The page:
Published in 1956 (in the US it was published as No Blade of Grass). At first the virus wiping out grass and crops is of little concern to John Custance. It has decimated Asia, causing mass starvation and riots, but Europe is safe and a counter-virus is expected any day. Except, it turns out, the governments have been lying to their people. When the deadly disease hits Britain they are left alone, and society starts to descend into barbarism. As John and his family try to make it across country to the safety of his brother’s farm in a hidden valley, their humanity is tested to its very limits.
3.9 rating based on 5,486 ratings (all editions)
Author(s): Publisher: Penguin
The Chung-Li virus has devastated Asia, wiping out the rice crop and leaving riots and mass starvation in its wake. The rest of the world looks on with concern, though safe in the expectation that a counter-virus will be developed any day. Then Chung-Li mutates and spreads. Wheat, barley, oats, rye: no grass crop is safe, and global famine threatens.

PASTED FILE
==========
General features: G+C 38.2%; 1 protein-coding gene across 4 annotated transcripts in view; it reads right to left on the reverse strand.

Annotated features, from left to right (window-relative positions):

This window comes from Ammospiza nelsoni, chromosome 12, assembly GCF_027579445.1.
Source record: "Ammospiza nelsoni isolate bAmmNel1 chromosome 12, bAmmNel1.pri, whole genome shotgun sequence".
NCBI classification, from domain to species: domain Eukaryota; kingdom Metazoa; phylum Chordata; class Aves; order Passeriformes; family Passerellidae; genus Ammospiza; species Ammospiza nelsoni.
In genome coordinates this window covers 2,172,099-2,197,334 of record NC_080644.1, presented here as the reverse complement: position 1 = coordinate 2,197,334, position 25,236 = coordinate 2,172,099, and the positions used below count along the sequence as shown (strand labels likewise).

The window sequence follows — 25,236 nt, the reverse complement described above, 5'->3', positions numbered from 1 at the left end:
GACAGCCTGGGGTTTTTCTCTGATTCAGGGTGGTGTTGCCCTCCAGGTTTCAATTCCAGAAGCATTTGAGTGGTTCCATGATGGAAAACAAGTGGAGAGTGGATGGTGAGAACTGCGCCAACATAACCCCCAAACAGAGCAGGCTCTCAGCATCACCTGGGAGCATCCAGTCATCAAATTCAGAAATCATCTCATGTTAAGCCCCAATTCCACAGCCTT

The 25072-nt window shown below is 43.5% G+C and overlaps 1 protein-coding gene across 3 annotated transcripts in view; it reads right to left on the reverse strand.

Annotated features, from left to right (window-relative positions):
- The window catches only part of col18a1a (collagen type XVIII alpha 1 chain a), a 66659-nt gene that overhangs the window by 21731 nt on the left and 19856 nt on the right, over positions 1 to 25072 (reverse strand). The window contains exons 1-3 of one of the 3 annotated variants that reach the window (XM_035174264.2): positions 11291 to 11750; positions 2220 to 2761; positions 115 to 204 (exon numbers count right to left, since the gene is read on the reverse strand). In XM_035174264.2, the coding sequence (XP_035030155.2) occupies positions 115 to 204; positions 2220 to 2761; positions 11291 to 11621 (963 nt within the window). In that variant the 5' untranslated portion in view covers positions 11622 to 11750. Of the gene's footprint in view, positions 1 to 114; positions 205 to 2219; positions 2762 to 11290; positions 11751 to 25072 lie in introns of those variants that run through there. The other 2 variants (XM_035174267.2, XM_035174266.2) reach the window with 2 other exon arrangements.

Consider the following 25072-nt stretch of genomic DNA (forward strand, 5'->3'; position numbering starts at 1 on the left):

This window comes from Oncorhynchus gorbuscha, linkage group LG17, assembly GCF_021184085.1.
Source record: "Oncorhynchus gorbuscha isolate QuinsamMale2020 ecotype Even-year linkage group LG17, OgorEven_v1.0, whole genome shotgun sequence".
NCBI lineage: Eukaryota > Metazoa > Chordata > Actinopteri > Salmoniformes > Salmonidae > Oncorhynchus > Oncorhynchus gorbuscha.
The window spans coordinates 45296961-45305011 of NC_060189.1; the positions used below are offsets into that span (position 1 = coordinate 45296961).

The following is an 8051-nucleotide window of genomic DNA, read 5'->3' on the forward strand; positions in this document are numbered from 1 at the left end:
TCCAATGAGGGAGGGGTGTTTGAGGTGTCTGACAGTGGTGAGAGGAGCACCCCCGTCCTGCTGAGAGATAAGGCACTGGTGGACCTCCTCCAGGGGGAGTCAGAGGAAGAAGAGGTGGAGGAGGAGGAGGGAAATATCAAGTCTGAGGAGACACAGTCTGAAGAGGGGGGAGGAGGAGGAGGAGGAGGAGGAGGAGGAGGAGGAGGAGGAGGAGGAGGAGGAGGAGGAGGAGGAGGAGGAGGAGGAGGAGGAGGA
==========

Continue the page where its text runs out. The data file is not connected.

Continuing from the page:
In Britain, where green fields are fast turning brown, the Government lies to its citizens, devising secret plans to preserve the lives of a few at the expense of the many.
Getting wind of what's in store, John Custance and his family decide they must abandon their London home to head for the sanctuary of his brother's farm in a remote northern valley.
And so they begin the long trek across a country fast descending into barbarism, where the law of the gun prevails, and the civilized values they once took for granted become the price they must pay if they are to survive.